An unusual study published in 2011 analyzed the effects of cold storage on different media such as CDs, DVDs, and VHS. The premise behind this study is that cool/cold or below freezing storage are effective tools for preserving unstable media such as acetate and color films. Researchers concluded that storing VHS tapes (dated 1990 to 2008) at a freezing temperature didn’t cause any cosmetic or viewing issues. In this blog, we offer practical storage solutions for dealing with stacks of the video format that once ruled the world – from temperature control and how to save old VHS tapes – to things to do if you don’t have warm, fuzzy feelings about the physical tapes.
VHS Storage Ideas & Other Handy Tips
Storing videotapes in a substandard environment can cause irreparable damage. Although storing them in a freezer is a little extreme, the best way to store VHS tape is in a cool, dark place because deterioration occurs faster in warm, humid environments. Here are a few other storage tips for this once-everpresent video format:
- Store tapes in airtight plastic cases and then place them upright in watertight storage totes, rather than cardboard boxes
- Keep tapes away from direct sunlight and any kind of heat
- Don’t store tapes flat because after months or years, gravity can cause the tape to sag on the reel, resulting in a poor viewing experience
- Rewind tapes after watching or before storing them because this keeps the tape tight and responsive, and also helps prevent sagging
- Avoid putting VHS tapes near magnetic devices and speakers – since videotape itself is made of tiny magnets, doing so can damage it – or worst-case scenario, erase the content
- Pack them together tightly because when tapes are packed too loosely in a box or a bin, this can cause the cassette to crack or break and make it unplayable
- Label tapes before you put them into storage, so when you look for a specific movie one day in the future, it will be easy to locate
- If your favorite tape doesn’t play well or has loose tape, don’t discard it before trying to repair it since, in many instances, it’s an easy fix
Digitize Video Tapes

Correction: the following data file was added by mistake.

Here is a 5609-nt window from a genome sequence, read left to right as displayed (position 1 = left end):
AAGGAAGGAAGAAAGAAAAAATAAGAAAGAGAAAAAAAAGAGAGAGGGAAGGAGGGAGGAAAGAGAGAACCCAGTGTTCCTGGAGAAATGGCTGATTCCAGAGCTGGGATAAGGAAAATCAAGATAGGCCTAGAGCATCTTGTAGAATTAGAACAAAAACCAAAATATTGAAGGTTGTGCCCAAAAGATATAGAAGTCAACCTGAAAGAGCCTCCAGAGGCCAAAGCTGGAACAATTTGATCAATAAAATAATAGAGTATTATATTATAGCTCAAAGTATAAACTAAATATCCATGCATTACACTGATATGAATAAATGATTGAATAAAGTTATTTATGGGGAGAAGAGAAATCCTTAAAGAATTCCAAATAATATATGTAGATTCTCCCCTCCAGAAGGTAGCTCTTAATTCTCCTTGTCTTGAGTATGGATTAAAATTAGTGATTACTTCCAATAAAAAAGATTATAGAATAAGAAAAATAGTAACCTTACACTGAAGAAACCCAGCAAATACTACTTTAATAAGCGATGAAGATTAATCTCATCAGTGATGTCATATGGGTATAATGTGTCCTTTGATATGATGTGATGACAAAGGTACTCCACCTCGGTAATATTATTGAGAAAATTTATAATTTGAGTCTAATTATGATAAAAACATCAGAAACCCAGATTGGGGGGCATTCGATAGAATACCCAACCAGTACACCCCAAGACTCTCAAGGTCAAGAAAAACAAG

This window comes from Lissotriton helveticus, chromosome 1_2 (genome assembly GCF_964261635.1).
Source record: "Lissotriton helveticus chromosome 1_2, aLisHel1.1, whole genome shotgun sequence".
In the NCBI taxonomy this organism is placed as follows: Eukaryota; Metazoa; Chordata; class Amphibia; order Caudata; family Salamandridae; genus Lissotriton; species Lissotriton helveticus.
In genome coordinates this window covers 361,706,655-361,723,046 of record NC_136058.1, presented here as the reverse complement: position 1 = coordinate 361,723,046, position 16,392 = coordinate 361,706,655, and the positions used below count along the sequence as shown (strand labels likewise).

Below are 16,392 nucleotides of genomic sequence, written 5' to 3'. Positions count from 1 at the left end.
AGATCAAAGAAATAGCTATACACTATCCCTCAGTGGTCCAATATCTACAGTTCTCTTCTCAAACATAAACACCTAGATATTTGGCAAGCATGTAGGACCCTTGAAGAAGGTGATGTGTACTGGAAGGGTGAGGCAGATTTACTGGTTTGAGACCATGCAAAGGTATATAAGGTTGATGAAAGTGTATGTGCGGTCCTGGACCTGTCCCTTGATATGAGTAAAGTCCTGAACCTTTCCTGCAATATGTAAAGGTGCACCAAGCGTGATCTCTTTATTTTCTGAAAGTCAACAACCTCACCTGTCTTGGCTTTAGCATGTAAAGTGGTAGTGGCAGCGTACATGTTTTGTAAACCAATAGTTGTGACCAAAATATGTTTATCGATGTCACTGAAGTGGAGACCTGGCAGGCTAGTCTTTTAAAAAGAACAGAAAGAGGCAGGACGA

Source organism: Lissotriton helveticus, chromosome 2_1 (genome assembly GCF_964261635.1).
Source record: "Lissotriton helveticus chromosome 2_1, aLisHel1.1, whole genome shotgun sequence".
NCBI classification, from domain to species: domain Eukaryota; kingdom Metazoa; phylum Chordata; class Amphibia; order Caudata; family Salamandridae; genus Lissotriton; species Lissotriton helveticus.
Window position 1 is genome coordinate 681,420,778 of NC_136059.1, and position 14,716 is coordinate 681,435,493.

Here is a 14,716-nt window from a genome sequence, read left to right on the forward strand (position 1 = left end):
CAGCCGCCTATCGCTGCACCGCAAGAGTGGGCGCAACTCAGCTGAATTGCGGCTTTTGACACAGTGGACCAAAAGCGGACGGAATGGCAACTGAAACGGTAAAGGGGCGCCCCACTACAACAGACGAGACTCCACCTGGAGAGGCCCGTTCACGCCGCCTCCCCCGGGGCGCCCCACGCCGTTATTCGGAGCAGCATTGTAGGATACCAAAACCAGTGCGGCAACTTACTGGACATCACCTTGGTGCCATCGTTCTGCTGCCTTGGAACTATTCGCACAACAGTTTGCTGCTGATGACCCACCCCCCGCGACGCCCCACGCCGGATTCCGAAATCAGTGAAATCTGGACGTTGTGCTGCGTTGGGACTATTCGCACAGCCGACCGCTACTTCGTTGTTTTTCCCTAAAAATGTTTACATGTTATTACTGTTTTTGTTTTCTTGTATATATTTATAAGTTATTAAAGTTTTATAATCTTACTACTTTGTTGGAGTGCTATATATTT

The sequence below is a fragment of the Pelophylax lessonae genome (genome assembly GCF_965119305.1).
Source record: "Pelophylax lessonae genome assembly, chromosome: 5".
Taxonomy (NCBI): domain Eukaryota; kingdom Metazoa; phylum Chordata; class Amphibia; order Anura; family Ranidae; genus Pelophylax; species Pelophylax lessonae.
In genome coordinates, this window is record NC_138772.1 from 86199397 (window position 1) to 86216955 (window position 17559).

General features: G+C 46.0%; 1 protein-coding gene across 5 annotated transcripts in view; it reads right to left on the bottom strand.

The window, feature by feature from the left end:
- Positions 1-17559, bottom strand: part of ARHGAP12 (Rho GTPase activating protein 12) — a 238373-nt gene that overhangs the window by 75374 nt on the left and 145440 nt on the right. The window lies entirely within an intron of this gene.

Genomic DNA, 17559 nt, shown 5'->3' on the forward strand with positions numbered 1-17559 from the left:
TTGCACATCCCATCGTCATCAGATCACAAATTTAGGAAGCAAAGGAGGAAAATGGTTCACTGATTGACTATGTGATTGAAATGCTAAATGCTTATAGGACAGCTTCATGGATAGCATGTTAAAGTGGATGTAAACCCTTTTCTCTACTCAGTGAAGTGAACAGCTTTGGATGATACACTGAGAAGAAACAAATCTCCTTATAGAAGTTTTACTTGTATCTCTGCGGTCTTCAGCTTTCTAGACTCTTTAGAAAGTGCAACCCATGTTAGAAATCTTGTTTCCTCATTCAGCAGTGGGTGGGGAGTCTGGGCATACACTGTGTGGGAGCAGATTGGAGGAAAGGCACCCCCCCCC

Converting videotapes is the best way to preserve them for posterity. You can digitize old VHS tapes yourself if you have the right equipment and patience, or entrust this to professionals. After converting and uploading them to cloud storage, you’ll have to decide what to do with the old tapes. If you want to keep them, that’s a personal choice and you’re certainly not alone. Just store them properly if you ever wish to pop one in and view it in that antiquated piece of machinery known as a VCR!
When you choose ScanCafe to digitize your nostalgic VHS tapes, you’ll be delighted to see that the final output is often better than the original. We offer award-winning quality and guaranteed safety at industry-beating prices with all services performed at our state-of-the-lab in the USA.
After you get videotapes digitized, you can either donate originals to your favorite thrift shop, keep or sell any that are collector’s items, recycle them, or create any number of cool craft projects using the guts and/or cases.
VHS tape storage FAQs
The best way to store VHS tapes is in a cool, dark place to prevent deterioration. Store tapes in airtight plastic cases and place them upright in watertight storage totes. Avoid storing them flat to prevent the tape from sagging. Rewind tapes after watching or before storing to keep the tape tight. Don’t store tapes near magnetic devices or speakers. Pack them tightly together to avoid cracking or breaking.
Storing VHS tapes outside is not recommended. They should be stored in a cool, dark place to prevent damage and deterioration.
The lifespan of VHS tapes in storage can vary, but with proper storage conditions, they can last for many years. Storing them in a cool, dark place can help prolong their lifespan.
Yes, VHS tapes can be stored in airtight plastic cases to protect them. However, it is also recommended to place them upright in watertight storage totes to provide additional protection.